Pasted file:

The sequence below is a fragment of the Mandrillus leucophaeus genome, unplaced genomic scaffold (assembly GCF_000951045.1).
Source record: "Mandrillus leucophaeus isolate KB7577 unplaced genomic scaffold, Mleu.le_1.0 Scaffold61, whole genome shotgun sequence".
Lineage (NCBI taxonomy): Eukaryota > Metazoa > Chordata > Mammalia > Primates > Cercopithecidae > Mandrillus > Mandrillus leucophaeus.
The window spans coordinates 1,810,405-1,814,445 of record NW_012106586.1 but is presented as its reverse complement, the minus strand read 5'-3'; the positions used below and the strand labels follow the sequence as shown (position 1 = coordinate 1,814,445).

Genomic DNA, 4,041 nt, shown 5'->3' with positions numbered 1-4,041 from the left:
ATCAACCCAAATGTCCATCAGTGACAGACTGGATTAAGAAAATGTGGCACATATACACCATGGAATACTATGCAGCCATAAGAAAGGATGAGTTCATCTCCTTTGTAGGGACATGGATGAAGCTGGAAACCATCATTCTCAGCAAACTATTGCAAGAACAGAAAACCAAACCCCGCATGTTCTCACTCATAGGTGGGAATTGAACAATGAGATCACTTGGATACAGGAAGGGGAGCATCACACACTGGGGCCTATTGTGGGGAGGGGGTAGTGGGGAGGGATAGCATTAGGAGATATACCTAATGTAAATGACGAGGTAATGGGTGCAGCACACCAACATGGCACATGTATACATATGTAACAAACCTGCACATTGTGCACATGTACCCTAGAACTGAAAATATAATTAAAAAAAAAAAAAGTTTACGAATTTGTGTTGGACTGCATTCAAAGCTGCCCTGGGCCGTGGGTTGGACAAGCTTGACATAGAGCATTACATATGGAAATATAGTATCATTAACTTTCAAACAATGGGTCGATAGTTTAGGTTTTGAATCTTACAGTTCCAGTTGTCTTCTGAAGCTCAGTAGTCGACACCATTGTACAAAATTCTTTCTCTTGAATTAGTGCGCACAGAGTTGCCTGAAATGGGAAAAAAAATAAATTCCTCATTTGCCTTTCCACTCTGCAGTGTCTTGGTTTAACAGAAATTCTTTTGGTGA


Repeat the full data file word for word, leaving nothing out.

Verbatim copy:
The sequence below is a fragment of the Mandrillus leucophaeus genome, unplaced genomic scaffold (assembly GCF_000951045.1).
Source record: "Mandrillus leucophaeus isolate KB7577 unplaced genomic scaffold, Mleu.le_1.0 Scaffold61, whole genome shotgun sequence".
Lineage (NCBI taxonomy): Eukaryota > Metazoa > Chordata > Mammalia > Primates > Cercopithecidae > Mandrillus > Mandrillus leucophaeus.
The window spans coordinates 1,810,405-1,814,445 of record NW_012106586.1 but is presented as its reverse complement, the minus strand read 5'-3'; the positions used below and the strand labels follow the sequence as shown (position 1 = coordinate 1,814,445).

Genomic DNA, 4,041 nt, shown 5'->3' with positions numbered 1-4,041 from the left:
ATCAACCCAAATGTCCATCAGTGACAGACTGGATTAAGAAAATGTGGCACATATACACCATGGAATACTATGCAGCCATAAGAAAGGATGAGTTCATCTCCTTTGTAGGGACATGGATGAAGCTGGAAACCATCATTCTCAGCAAACTATTGCAAGAACAGAAAACCAAACCCCGCATGTTCTCACTCATAGGTGGGAATTGAACAATGAGATCACTTGGATACAGGAAGGGGAGCATCACACACTGGGGCCTATTGTGGGGAGGGGGTAGTGGGGAGGGATAGCATTAGGAGATATACCTAATGTAAATGACGAGGTAATGGGTGCAGCACACCAACATGGCACATGTATACATATGTAACAAACCTGCACATTGTGCACATGTACCCTAGAACTGAAAATATAATTAAAAAAAAAAAAAGTTTACGAATTTGTGTTGGACTGCATTCAAAGCTGCCCTGGGCCGTGGGTTGGACAAGCTTGACATAGAGCATTACATATGGAAATATAGTATCATTAACTTTCAAACAATGGGTCGATAGTTTAGGTTTTGAATCTTACAGTTCCAGTTGTCTTCTGAAGCTCAGTAGTCGACACCATTGTACAAAATTCTTTCTCTTGAATTAGTGCGCACAGAGTTGCCTGAAATGGGAAAAAAAATAAATTCCTCATTTGCCTTTCCACTCTGCAGTGTCTTGGTTTAACAGAAATTCTTTTGGTGA